Skully appreciated that whilst I wasn’t playing ‘wedding disco music’ and I did lean heavier on the side of Radio 1/MTV heavy rotation tracks with an appreciation of club classics in whatever genre I was very aware of my surroundings. I’d frequently play extended Hip-Hop sets on a Friday to go with the laid back, people sitting around nodding heads in time to the music crowds. On Thursdays I’d trial out new stuff or ‘risk takers’ to gauge reactions. On Saturday nights, the main night for bar takings, I’d play a standard ‘safe set’ sprinkled with new songs that gauged the best reactions on a Thursday, an old school dance set and some Hip-Hop/RnB classics.

After midnight, if I’d have a successful night, I’d revert back to my early career music policy of just playing some cool-ass tracks, maybe some break beats, some underground hip-hop, some jazz/funk infused stuff. I’d earned the right to by that time of night. Sometimes I’d play a load of 70s stuff, I’d already done the hard part for hours previously, why not let my pretend Afro down?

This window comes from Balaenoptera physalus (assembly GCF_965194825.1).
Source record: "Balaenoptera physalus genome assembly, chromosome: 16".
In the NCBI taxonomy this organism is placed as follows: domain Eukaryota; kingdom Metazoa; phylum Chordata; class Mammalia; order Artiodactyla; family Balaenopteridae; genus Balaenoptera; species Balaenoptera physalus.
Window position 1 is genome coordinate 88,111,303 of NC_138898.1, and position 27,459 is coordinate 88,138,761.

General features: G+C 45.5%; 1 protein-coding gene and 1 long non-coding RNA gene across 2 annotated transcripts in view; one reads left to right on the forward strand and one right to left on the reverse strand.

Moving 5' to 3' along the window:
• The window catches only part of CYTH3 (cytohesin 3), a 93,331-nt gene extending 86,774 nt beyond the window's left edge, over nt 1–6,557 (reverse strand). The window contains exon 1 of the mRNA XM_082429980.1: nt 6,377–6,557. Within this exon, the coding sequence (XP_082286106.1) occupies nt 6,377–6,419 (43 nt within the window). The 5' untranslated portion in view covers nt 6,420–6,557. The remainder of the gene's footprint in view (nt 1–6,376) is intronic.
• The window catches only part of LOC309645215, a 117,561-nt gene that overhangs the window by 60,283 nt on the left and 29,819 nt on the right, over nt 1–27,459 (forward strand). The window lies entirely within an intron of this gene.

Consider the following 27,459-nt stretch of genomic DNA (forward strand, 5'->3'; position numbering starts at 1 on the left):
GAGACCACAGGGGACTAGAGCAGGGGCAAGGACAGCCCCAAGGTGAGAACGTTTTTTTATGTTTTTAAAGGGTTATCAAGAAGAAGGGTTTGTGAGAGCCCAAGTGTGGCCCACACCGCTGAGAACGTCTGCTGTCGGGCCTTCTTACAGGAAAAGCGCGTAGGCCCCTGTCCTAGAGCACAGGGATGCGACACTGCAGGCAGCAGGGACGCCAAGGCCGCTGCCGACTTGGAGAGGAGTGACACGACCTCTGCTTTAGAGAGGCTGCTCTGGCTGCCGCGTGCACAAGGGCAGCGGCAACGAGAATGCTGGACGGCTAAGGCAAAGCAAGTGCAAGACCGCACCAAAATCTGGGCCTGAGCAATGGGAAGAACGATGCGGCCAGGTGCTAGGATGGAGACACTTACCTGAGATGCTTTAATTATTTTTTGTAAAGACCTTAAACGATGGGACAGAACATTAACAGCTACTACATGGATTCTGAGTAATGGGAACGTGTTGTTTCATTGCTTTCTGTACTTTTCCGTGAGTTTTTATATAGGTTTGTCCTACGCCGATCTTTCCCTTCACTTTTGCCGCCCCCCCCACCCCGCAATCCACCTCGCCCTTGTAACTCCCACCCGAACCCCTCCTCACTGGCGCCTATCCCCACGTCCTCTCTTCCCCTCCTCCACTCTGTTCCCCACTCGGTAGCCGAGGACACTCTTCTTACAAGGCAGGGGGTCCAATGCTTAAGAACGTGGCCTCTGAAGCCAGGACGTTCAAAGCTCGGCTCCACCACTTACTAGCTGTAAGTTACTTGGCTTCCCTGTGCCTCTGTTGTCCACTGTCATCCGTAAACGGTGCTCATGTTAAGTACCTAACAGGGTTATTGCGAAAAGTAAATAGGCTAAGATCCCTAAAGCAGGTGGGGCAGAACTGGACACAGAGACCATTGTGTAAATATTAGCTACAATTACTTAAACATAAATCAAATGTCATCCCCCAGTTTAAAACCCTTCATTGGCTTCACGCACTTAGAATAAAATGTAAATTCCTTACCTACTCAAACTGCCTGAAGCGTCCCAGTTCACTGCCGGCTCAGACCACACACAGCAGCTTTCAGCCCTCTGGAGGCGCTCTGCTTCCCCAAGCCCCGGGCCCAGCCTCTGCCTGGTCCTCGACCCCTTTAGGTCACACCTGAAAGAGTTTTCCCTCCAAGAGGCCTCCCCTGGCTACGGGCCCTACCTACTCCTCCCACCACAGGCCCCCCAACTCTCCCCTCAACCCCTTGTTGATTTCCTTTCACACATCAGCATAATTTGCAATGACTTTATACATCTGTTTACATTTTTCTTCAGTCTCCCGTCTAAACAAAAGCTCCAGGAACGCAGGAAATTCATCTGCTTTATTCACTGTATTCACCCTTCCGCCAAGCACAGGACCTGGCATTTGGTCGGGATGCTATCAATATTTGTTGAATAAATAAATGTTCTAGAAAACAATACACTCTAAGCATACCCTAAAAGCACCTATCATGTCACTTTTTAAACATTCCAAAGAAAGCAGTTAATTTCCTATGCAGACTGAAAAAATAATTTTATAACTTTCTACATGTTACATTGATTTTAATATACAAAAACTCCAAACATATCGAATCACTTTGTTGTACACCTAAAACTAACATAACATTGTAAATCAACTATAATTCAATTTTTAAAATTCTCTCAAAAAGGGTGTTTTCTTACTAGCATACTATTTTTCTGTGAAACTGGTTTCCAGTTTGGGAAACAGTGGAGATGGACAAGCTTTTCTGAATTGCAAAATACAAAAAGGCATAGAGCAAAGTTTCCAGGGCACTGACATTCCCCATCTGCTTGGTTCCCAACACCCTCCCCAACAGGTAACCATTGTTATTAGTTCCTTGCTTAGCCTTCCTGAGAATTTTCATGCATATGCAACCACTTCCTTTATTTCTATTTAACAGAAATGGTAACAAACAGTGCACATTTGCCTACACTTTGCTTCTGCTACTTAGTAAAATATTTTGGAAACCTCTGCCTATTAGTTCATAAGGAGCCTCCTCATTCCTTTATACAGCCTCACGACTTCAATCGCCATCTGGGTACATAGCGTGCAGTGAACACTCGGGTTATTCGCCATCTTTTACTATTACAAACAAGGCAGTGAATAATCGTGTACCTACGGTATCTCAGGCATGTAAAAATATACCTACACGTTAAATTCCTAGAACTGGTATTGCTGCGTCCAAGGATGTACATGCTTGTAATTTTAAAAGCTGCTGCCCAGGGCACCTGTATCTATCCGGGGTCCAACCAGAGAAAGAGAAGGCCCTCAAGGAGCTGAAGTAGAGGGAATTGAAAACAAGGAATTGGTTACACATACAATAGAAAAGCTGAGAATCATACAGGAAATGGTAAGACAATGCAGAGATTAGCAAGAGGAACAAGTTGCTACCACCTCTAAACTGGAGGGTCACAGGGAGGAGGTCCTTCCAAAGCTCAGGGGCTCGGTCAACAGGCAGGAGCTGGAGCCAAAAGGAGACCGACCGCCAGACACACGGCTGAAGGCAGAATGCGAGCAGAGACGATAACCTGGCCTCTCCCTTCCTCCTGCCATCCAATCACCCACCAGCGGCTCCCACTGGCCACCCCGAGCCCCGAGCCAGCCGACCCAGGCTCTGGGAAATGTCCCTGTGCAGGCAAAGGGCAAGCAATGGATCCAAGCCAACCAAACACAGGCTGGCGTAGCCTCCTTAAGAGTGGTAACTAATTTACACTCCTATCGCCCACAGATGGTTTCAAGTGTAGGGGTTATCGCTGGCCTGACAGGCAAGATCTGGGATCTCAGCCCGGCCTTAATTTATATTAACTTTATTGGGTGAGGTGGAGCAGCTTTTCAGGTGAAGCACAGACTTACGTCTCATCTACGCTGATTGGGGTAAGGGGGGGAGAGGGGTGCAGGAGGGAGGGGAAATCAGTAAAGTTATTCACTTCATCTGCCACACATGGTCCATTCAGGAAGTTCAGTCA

Those Thursdays proved crucial as not everyone in my crowd was as ‘ear to the ground’ for new music as me. I could at any time, name five songs being released in the next week (identifying the one that would be most popular) and could pretty much recite the Top 20 main charts positions every week as well as having the ability to flush the ‘slightly left of field’ track into my sets.

Having gained a copy on a Saturday morning, I played a song that Radio 1’s Zane Lowe had been championing, on a Saturday night, neglecting my ‘Try it out on Thursday first’ approach to three night a week resident DJing. It cleared my dance floor. I was sure it was going to be a hit.

A week later, it was the most requested song I’d ever had at the time and people were asking me if I had that new Gnarls Barkley song, ‘Crazy.’

‘Yes, I’ve got it’ even though you all treated me like a leper when I played it last week.